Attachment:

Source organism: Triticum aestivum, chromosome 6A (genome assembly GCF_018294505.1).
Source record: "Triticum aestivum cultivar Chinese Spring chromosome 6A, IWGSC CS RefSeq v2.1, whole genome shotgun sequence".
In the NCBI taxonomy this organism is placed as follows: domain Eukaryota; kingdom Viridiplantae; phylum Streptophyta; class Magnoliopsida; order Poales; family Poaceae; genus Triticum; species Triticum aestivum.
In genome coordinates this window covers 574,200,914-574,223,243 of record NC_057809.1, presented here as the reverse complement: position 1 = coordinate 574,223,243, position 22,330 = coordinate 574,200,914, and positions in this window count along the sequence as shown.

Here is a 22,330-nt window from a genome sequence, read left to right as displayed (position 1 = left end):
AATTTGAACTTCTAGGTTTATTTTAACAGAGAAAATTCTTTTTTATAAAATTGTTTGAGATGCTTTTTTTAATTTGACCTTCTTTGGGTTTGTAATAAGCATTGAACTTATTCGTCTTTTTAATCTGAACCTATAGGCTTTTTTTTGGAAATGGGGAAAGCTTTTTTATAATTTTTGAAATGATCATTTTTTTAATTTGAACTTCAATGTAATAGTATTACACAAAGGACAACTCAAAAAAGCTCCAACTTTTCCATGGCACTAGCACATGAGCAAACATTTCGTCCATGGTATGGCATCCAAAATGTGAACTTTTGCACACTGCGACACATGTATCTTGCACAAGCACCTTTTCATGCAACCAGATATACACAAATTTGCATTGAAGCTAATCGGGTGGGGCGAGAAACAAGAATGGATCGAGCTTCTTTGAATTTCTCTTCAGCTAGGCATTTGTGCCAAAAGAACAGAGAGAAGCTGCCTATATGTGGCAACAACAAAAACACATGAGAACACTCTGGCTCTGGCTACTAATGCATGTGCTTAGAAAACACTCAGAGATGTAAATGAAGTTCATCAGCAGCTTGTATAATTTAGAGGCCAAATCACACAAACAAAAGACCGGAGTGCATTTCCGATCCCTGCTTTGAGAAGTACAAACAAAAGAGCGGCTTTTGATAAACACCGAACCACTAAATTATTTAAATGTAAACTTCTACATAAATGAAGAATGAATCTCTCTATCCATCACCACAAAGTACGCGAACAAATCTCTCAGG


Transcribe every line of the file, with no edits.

Source organism: Triticum aestivum, chromosome 6A (genome assembly GCF_018294505.1).
Source record: "Triticum aestivum cultivar Chinese Spring chromosome 6A, IWGSC CS RefSeq v2.1, whole genome shotgun sequence".
In the NCBI taxonomy this organism is placed as follows: domain Eukaryota; kingdom Viridiplantae; phylum Streptophyta; class Magnoliopsida; order Poales; family Poaceae; genus Triticum; species Triticum aestivum.
In genome coordinates this window covers 574,200,914-574,223,243 of record NC_057809.1, presented here as the reverse complement: position 1 = coordinate 574,223,243, position 22,330 = coordinate 574,200,914, and positions in this window count along the sequence as shown.

Here is a 22,330-nt window from a genome sequence, read left to right as displayed (position 1 = left end):
AATTTGAACTTCTAGGTTTATTTTAACAGAGAAAATTCTTTTTTATAAAATTGTTTGAGATGCTTTTTTTAATTTGACCTTCTTTGGGTTTGTAATAAGCATTGAACTTATTCGTCTTTTTAATCTGAACCTATAGGCTTTTTTTTGGAAATGGGGAAAGCTTTTTTATAATTTTTGAAATGATCATTTTTTTAATTTGAACTTCAATGTAATAGTATTACACAAAGGACAACTCAAAAAAGCTCCAACTTTTCCATGGCACTAGCACATGAGCAAACATTTCGTCCATGGTATGGCATCCAAAATGTGAACTTTTGCACACTGCGACACATGTATCTTGCACAAGCACCTTTTCATGCAACCAGATATACACAAATTTGCATTGAAGCTAATCGGGTGGGGCGAGAAACAAGAATGGATCGAGCTTCTTTGAATTTCTCTTCAGCTAGGCATTTGTGCCAAAAGAACAGAGAGAAGCTGCCTATATGTGGCAACAACAAAAACACATGAGAACACTCTGGCTCTGGCTACTAATGCATGTGCTTAGAAAACACTCAGAGATGTAAATGAAGTTCATCAGCAGCTTGTATAATTTAGAGGCCAAATCACACAAACAAAAGACCGGAGTGCATTTCCGATCCCTGCTTTGAGAAGTACAAACAAAAGAGCGGCTTTTGATAAACACCGAACCACTAAATTATTTAAATGTAAACTTCTACATAAATGAAGAATGAATCTCTCTATCCATCACCACAAAGTACGCGAACAAATCTCTCAGG